I’ve been sitting on the couch since 7:00am, trying to study my Bible, but finding myself processing ALL THE THINGS instead.
And, my friends, there is a LOT to process.
It has been a month, y’all. My husband has been out of town for work, and I’ve been juggling all the ins and outs of single parenting during a literal world-wide outbreak (while launching a nonprofit). WHEW.
Add to the fun: a trip to the emergency room with my 6-year-old (of all times!) after she nailed her head on the corner of a kitchen cabinet. Fun times. (She is doing fine now, BTW.)
Yesterday, when our county announced they will be closing schools due to COVID-19, effective Monday, the enormity of the situation we’re in fell on me heavily.
I must admit, until quite recently I was one of “those” people. Who joked. Who complained. And (worst of all), judged actions I deemed “extreme and unnecessary.”
As He usually does, the Holy Spirit dropped in to convict and course correct. He helped me begin to see things from a broader perspective, and He pulled back the curtain on the source of my frustration: the need to feel control over the situation.
But the truth is I’m not in control. You aren’t either. And that’s a good thing.
HE is in control. We don’t have to stress or fear because our lives are never outside of His hands.
So, if we can’t control everything, what is our job right now? Most of us have never experienced anything like this before. What does following Jesus look like during this season?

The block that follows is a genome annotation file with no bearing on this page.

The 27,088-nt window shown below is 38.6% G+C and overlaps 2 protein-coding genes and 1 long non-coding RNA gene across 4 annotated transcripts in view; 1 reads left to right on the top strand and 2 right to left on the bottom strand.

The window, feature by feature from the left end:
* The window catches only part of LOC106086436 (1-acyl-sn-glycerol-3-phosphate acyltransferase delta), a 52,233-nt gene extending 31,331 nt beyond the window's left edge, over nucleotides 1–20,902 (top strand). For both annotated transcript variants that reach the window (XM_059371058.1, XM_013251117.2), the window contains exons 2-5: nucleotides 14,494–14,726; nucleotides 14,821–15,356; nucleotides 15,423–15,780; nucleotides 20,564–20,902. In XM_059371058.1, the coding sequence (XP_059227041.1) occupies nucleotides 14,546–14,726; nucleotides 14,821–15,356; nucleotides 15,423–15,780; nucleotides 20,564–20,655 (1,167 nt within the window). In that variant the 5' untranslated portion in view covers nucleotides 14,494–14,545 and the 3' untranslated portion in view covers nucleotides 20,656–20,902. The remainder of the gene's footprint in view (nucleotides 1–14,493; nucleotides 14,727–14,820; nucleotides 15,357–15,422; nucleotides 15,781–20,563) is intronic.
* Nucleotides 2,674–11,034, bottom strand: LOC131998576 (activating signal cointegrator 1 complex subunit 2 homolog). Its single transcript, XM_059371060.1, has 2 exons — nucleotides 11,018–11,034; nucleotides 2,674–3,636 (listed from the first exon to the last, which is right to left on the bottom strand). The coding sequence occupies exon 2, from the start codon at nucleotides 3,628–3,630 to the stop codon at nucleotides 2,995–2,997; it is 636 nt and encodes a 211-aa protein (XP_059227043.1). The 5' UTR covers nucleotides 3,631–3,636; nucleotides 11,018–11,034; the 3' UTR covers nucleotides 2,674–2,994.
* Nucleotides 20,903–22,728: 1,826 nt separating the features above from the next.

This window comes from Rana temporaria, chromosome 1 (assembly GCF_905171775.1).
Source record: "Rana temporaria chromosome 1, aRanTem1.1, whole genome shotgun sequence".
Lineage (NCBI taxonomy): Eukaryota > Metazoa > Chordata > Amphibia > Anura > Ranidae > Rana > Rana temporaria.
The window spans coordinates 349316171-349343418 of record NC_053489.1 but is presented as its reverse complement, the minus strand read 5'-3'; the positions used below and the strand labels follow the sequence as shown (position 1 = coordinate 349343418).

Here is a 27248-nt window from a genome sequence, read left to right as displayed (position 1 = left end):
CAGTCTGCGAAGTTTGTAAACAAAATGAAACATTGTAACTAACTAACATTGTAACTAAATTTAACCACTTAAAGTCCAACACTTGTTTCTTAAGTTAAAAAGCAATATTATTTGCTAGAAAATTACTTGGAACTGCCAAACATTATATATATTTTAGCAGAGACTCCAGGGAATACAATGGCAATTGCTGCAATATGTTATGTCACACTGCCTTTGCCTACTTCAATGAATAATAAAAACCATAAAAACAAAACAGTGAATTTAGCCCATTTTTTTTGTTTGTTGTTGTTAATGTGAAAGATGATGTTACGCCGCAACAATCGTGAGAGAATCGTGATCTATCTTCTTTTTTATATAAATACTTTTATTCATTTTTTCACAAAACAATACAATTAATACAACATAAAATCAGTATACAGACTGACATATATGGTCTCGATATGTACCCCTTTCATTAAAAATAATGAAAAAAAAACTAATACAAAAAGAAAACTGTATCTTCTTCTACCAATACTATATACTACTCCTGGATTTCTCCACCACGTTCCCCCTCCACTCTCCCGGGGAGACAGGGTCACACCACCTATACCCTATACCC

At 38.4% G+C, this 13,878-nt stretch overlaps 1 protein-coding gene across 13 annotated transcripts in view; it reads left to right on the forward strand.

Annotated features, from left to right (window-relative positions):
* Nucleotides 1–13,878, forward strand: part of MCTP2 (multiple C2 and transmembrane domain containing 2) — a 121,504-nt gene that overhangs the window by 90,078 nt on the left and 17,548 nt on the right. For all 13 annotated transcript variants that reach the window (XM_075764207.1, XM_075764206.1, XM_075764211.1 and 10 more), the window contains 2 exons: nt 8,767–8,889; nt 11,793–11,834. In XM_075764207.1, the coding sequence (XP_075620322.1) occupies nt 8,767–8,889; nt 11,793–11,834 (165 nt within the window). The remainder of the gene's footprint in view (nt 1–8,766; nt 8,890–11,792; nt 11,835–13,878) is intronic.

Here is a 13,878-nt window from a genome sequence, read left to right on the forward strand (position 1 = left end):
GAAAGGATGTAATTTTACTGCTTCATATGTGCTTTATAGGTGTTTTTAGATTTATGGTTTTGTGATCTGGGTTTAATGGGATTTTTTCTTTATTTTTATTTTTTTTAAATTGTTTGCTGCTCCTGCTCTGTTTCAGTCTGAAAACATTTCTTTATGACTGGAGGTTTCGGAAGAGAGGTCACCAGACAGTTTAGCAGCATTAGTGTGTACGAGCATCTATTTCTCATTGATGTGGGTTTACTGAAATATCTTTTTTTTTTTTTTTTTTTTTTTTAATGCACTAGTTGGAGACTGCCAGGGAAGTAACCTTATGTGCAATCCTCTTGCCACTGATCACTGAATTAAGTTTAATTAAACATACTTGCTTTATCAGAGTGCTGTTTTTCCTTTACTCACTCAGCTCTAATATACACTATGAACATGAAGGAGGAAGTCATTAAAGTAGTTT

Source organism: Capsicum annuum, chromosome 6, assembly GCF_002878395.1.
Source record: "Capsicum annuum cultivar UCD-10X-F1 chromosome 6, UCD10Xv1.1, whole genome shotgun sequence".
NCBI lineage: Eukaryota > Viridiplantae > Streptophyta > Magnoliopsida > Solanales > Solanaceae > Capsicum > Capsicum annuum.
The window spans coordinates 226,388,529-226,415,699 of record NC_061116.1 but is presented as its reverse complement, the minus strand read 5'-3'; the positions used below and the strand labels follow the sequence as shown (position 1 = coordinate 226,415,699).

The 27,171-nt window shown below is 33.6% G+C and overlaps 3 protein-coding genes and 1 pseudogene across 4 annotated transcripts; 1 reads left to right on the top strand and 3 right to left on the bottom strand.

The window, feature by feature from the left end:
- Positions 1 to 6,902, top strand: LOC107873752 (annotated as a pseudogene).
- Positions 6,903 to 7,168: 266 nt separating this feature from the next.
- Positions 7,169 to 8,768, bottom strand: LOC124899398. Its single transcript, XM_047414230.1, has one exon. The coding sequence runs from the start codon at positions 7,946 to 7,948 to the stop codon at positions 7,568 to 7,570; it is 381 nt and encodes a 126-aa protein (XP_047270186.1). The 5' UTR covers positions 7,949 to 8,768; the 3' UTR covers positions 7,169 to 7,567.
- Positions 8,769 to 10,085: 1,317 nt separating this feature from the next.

Today, I’m going to share a few things our family is doing from a Biblical perspective during the COVID-19 pandemic:
We're learning to love our neighbors better, and submit to governing authorities.
As Christians--Christ-followers—Christ commands (not recommends) that we put our neighbors first. That means setting aside our plans and preferences when it comes to the spiritual, emotional, and physical well-being of others. We are to treat others the way we want to be treated (Matthew 7:12).
These are just a few of the things I’m thinking about as we ride out this big, uncertain wave. As a mom of three germ factories- err, young kids, I’m choosing to abide by the recommendations of the government and CDC and stay in. This choice is not out of fear for what we might catch, but concern for what we may spread. Jesus protected the vulnerable, and we should too.
(For more on this topic, check out this wonderful article by Andy Crouch.)
We're stepping up our prayer game.
After being called out (thanks Holy Spirit) on my initial stinky attitude, I decided this: every time I am tempted to complain about the situation, I’m going to pray about it instead.
As I said on social media yesterday: Science is real. Germs are real. Pandemics are real. But God is also real. He made the sun stand still, the seas part, and donkeys talk. He controls it all.
Now is the time to lift our voices and cry out for help in our time of need. Yes, we need to do our part by using wisdom to protect the most vulnerable among us, but we also need to ask for His mighty hand to intervene.
Psalm 50:15 says, “...call on me in the day of trouble; I will deliver you, and you will honor me.”
Our bold prayers honor God.
It’s time to pray...
For our government.
For our healthcare workers.
For the elderly.
For the media.
Will you join me in lifting our collective voices to the heavens today?
We're walking in wisdom, not fear.